Make A Worm Gear

rdean

Active User
H-M Supporter Gold Member
Joined
Feb 2, 2014
Messages
366
Did you know you could make a worm gear if you had the old shaft? Well me either until I saw a post by another member on here a few weeks back (can't find it now) briefly showing how he cut four slots in a threaded shaft and mounted it in the lathe. He then mounted a piece of round stock on the tool post and proceeded to cut the threads into it.
Well I have to try this so I got a piece of 3/8" x 16 threaded rod and cut four 1/8" slots about 3" long 90 degrees apart and mounted it in the lathe with a live center for support. I had a 1/2" thick by 3" round aluminum slug so mounted that on the tool post. I started the lathe and moved the round closer until it started to turn and to my joy it started cutting into the slug. This is what it looks like after 30 min of cutting.

GEDC1988.JPG
GEDC1987.JPG

So if it works that good in aluminum how does it work in nylon and what about a larger size. I had some 5/8" x 6 acme rod and some 9" diameter nylon rounds to try again. I cut off a 8" piece of the threaded rod and cut 4 slots in it but this time I used a 1/2" end mill offset from the center of the shaft 0.250. That way the end mill would just cut to the middle of the threaded rod and hopefully have a more aggressive cut.

GEDC1984.JPG

GEDC1980.JPG

GEDC1985.JPG
GEDC1986.JPG

Never too old to learn something new!
Thanks for looking
Ray
 

RJSakowski

H-M Supporter - Gold Member
H-M Supporter Gold Member
Joined
Feb 1, 2015
Messages
4,693
Ray, an interesting idea. How did you decide on your gear diameter so the teeth would come out right when you made a full circle? Also how did you compensate for the reduction in diameter as the "cutter" went deeper into the work?
 

ch2co

Grumpy Old Man
H-M Supporter Gold Member
Joined
Jan 9, 2013
Messages
1,006
Being a newbie on lathe work, gear cutting was still fairly far away on my mental learning list, and then you just had to post this.
I have a need for simple inexpensive worm gear reduction sets for slow motion controls of manual telescope mount
positioning, nothing precision though, and then you just had to turn me into a potential worm gear cutting enthusiast.
I really should stay off of this site, my wife is starting to complain that she so seldom sees me, and were both retired!

Chuck the grumpy old guy
 

rdean

Active User
H-M Supporter Gold Member
Joined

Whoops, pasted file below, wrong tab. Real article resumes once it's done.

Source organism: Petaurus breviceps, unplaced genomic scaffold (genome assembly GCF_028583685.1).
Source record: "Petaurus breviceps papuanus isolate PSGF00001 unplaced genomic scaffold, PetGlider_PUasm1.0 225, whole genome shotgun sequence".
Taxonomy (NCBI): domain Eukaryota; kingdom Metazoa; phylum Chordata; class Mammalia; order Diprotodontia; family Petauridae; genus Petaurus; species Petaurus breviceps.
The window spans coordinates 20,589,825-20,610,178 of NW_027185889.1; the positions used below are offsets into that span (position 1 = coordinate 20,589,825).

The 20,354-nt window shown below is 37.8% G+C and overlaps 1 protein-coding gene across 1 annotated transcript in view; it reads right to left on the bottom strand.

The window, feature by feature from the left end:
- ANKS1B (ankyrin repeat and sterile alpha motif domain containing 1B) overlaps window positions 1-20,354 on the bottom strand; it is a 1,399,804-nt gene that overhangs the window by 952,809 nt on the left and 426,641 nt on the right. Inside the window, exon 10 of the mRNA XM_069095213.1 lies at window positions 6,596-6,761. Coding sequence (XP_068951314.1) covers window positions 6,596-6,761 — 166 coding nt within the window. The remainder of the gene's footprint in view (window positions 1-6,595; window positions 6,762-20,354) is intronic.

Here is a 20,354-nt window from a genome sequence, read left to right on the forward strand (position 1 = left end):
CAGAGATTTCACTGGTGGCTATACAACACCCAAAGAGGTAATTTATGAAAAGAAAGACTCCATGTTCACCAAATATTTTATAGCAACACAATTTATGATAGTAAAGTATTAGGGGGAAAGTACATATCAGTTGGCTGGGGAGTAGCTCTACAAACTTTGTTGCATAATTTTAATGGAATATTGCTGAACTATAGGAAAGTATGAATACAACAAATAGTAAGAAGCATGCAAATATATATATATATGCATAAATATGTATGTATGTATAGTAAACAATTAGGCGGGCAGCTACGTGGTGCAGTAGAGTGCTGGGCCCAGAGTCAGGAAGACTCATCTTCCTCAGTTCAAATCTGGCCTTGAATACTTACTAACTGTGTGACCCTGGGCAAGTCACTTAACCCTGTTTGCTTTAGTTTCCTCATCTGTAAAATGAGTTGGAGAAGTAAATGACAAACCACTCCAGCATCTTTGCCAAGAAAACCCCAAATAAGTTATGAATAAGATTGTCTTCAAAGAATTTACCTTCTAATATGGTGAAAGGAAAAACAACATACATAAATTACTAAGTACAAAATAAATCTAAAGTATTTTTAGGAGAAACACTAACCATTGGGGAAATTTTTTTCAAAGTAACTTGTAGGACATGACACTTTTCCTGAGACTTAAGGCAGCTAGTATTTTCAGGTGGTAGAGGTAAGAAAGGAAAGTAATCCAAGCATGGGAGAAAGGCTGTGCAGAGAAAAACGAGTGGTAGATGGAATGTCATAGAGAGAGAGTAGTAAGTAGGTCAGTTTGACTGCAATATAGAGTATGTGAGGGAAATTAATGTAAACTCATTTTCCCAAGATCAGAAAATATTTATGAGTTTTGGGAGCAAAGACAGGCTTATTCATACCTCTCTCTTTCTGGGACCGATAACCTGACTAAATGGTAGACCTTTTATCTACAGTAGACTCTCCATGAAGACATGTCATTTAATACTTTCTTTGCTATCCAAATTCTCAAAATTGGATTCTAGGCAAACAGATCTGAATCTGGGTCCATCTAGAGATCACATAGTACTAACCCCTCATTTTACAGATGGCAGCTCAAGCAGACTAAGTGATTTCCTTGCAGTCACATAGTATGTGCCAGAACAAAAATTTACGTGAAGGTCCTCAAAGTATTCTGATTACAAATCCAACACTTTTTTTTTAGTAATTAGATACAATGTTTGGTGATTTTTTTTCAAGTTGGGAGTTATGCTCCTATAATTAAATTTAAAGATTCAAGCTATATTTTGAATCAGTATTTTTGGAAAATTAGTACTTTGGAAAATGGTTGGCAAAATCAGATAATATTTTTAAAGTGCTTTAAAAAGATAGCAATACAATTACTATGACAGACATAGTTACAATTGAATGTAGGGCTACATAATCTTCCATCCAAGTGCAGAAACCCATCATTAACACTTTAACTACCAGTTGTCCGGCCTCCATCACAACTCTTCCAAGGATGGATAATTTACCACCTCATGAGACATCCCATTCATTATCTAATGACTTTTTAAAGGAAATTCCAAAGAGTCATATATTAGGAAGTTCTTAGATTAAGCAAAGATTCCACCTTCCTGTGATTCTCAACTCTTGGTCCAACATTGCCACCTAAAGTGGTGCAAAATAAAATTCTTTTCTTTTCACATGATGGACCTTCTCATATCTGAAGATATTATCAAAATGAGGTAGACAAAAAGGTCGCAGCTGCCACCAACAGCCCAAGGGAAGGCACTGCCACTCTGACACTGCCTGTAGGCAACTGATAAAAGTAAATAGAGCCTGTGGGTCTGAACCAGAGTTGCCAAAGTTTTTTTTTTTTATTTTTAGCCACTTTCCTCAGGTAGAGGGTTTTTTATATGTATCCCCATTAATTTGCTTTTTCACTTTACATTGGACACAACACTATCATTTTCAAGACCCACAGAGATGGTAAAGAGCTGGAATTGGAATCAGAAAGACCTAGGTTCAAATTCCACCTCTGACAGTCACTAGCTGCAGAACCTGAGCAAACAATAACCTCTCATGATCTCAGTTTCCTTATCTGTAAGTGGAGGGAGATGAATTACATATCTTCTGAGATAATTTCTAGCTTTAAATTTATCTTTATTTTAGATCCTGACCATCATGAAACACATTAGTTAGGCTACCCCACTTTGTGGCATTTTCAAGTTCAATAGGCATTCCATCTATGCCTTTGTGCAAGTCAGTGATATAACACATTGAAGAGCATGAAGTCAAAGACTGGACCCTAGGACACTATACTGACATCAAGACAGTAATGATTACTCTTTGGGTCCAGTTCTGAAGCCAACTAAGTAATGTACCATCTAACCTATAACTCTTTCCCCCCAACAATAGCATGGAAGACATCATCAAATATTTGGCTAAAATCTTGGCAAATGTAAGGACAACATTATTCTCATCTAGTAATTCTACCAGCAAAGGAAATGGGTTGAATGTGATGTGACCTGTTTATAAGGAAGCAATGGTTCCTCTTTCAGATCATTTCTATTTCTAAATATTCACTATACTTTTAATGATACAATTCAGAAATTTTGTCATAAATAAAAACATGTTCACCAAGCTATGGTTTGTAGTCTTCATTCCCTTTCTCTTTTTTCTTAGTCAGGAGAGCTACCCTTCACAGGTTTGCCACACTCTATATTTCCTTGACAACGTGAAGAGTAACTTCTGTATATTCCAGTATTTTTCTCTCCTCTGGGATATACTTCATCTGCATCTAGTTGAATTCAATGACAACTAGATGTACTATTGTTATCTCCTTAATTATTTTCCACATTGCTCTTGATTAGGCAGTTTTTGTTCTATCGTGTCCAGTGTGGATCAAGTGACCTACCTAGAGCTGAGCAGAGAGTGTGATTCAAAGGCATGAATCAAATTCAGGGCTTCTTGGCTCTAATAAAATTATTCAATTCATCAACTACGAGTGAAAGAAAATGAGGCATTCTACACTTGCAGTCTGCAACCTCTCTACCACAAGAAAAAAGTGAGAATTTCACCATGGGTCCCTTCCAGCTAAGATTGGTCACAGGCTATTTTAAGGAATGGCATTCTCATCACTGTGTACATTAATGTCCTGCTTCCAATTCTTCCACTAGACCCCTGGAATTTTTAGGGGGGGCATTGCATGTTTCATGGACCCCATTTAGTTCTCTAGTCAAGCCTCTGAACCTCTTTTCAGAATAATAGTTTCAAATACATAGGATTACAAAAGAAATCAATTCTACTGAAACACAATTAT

Feb 2, 2014
Messages
366
RJ
I would like to say that after hours of diligent research and measuring using several math equations I decided on the exact diameter and tooth for each gear but that isn't true. The aluminum one was just trued up on the lathe to be round and not even measured. I decided on the diameter of the nylon one because my lathe will only turn 9 1/2" . There is a formula for figuring all this out but since this was just for fun I just started cutting. The nylon gear has 165 identical teeth as far as I can see but the aluminum gear has three teeth that are cut somewhat narrower so if I plan on using that gear I would cut it down and start over.

ch2co
You have to give it a try really fun
Ray
 

Mark_f

Registered
Registered
Joined
Jan 16, 2020
Messages
0
I have seen this done many times on You Tube, but I would like to know how to figure the diameter needed to get a specific ratio. Yes you can make gears this way, but how to get the ratio needed for a project is the biggest problem.
It is very clever and looks great, now how do you make it useful.
 

jererp

Active User
Registered
Joined
Jul 26, 2013
Messages
125
Just looking at this I think it won't be too difficult to get close to a given ratio. If you take the input in threads per inch times the circumference of the gear blank, I think you will get the input to output ratio. Example: 14 tpi x 2 inch dia x 3.14 = 88.96 or 89 rev input for 1 rev output. Pick a given input thread, and ratio, then use algebra to get the necessary diameter, and see if it packages.
 

sgisler

Active User
H-M Supporter Gold Member
Joined
Feb 27, 2012
Messages
369
Just looking at this I think it won't be too difficult to get close to a given ratio. If you take the input in threads per inch times the circumference of the gear blank, I think you will get the input to output ratio. Example: 14 tpi x 2 inch dia x 3.14 = 88.96 or 89 rev input for 1 rev output. Pick a given input thread, and ratio, then use algebra to get the necessary diameter, and see if it packages.
It seems very simple from the little I've read (I've got a worm&wheel I'm thinking to replace on feed mechanism of my new old Marvel bandsaw), it seems that the ratio is 'number of teeth on wheel : number of 'teeth' (threads) on worm. ie: 60 tooth wheel, single thread worm = 60:1. 40 tooth wheel, 4 thread worm = 10:1. As I said, I'm early in looking into this so correct me please if I've misinterpreted what I've read.